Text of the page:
Spectators at the January 4 inauguration watched fireworks turn the world’s tallest tower into an 828-meter fountain of flame. What came as a surprise is that the tower, known as Burj Dubai since its announcement in 2003, was renamed by Dubai ruler Sheikh Mohammed bin Rashid al-Maktoum as Burj Khalifa Bin Zayed, in honor of the United Arab Emirates President and ruler of Abu Dhabi Sheikh Khalifa bin Zayed al-Nahyan. Burj Khalifa was originally set to open by the end of 2008, but Emaar properties, the developer behind the tower, delayed its opening several times until January 4, 2010, the date marking Sheikh Mohammed’s fourth anniversary as ruler of Dubai.
Dubai to Khalifa
The name change came as a surprise and was decided upon at the last minute; the tower’s souvenirs and tickets purchased for the observation deck on the 124th floor still said ‘Burj Dubai’, while ‘Burj Khalifa Bin Zayed’ was only carved on the tower’s plaque.
“[It] was obviously something that was kept close under wraps until the last minute,” Michael Hughes, executive director of strategy at the Brand Union in Dubai, told Maktoob Business. Brand Union is working with Emaar on the Burj’s brand, according to Maktoob.
Although rebranding Burj Khalifa was welcomed by the media and the general public, and considered as a way to affirm the unity between Dubai and Abu Dhabi, it will come at a high price for Emaar. The developer will have to pour large amounts of money into rebranding. Some estimates say it could take up to three years and tens of millions of dollars to get the right branding message established.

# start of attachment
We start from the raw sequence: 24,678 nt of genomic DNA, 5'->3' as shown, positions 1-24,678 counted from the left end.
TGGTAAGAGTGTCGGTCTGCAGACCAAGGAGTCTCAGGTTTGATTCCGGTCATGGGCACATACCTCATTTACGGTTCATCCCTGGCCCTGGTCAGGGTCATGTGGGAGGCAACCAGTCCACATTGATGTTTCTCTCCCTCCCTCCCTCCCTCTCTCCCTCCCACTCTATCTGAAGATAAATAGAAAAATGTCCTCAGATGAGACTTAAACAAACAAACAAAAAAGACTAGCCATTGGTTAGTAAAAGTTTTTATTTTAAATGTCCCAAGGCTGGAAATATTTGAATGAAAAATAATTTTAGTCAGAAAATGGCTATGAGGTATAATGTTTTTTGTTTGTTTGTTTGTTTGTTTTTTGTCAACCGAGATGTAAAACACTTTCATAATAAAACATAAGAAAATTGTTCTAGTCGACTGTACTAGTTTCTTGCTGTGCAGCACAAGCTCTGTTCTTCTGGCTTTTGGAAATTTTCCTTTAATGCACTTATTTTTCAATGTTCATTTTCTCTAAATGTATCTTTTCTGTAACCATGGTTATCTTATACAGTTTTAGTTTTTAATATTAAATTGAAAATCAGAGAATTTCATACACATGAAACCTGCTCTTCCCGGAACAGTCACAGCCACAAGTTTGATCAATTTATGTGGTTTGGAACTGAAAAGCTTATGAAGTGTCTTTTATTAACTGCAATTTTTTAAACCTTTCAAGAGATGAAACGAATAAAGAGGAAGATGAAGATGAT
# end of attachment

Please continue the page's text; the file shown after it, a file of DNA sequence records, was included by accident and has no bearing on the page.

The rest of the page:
Whether the whole area will be rebranded as Downtown Burj Khalifa is still unknown, since street signs remain unchanged and no announcements from the Dubai municipality have been made on the issue.
“[Downtown Burj Dubai] is currently being rebranded by Emaar, and we are still waiting for the announcement,” said Ian Albert, regional director at commercial real estate specialists Colliers International.
Burj Khalifa, built at an estimated cost of $1.5 billion, is expected to remain the highest tower in the world for at least the next few years and includes residencies, office space, a hotel, a fitness center, meeting rooms and other amenities. Although the tower is officially open, delivery of units will not take place until February or March, and Emaar is yet to announce its handover plan and the number of units available for lease and sale.
“We haven’t received confirmation [from] Emaar yet,” said Ghada Ghannam, residential leasing consultant at Better Homes.
“It is not clear at the moment how many units will be handed over at each phase,” added Albert.
Selling like hot cakes
Emaar’s Chairman Mohamed alAbaar has announced that 90 percent of the tower has been sold and that 85 percent of the payments from buyers have been made. The rest will be paid upon delivery.
“From what I’ve heard in the market, I don’t believe there has been a lot of flipping, but details about sales at the Burj Khalifa have been kept heavily under wraps,” said Wendy Hulbert, residential leasing consultant at Better Homes. “The word on the street is that a Korean investor bought the entire top floor, but this is only speculation.”
Albert thinks that units at Burj Khalifa were subject to a high level of speculation and at the peak of the market reached sky high prices.
“The average rate reached [$35,000 per square meter]. However, following the market downturn prices fell to [$11,600 per square meter] at the beginning of January 2010,” he said.